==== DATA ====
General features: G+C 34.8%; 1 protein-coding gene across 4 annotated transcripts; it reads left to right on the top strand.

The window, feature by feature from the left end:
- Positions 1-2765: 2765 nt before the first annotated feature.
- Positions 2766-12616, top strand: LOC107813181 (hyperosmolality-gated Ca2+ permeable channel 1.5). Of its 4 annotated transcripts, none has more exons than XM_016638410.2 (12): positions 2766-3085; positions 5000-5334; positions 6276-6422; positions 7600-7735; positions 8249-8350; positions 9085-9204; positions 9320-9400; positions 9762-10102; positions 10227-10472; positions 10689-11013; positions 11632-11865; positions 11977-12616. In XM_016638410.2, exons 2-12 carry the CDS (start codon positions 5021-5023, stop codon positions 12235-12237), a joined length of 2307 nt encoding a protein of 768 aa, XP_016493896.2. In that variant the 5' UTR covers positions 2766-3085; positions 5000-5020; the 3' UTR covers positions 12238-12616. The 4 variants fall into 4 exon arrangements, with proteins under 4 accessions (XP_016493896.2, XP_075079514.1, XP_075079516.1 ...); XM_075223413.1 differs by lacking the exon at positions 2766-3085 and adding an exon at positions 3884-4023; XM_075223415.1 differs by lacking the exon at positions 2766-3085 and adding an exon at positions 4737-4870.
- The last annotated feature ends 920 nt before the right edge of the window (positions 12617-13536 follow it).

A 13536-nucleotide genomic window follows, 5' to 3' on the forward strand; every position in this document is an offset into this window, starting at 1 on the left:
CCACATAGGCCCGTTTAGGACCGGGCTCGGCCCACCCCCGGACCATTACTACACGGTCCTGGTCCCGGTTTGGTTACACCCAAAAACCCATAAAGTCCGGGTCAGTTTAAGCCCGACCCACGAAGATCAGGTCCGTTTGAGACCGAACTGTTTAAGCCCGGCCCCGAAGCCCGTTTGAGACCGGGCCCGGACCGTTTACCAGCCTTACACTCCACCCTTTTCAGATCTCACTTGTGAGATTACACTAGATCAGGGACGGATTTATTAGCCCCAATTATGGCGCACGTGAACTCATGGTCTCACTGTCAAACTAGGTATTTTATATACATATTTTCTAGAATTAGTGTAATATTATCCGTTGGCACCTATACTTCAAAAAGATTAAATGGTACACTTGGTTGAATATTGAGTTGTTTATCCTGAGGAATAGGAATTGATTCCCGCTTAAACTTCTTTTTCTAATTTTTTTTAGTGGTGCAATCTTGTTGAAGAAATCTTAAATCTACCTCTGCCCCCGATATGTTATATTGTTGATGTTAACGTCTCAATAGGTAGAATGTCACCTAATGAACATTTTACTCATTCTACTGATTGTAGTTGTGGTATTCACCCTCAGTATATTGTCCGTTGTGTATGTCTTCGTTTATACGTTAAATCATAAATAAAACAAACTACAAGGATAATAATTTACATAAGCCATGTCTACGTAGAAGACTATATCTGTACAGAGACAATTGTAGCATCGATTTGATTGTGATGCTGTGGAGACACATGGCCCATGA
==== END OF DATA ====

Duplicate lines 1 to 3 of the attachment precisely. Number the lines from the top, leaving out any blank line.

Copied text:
General features: G+C 34.8%; 1 protein-coding gene across 4 annotated transcripts; it reads left to right on the top strand.

The window, feature by feature from the left end:
- Positions 1-2765: 2765 nt before the first annotated feature.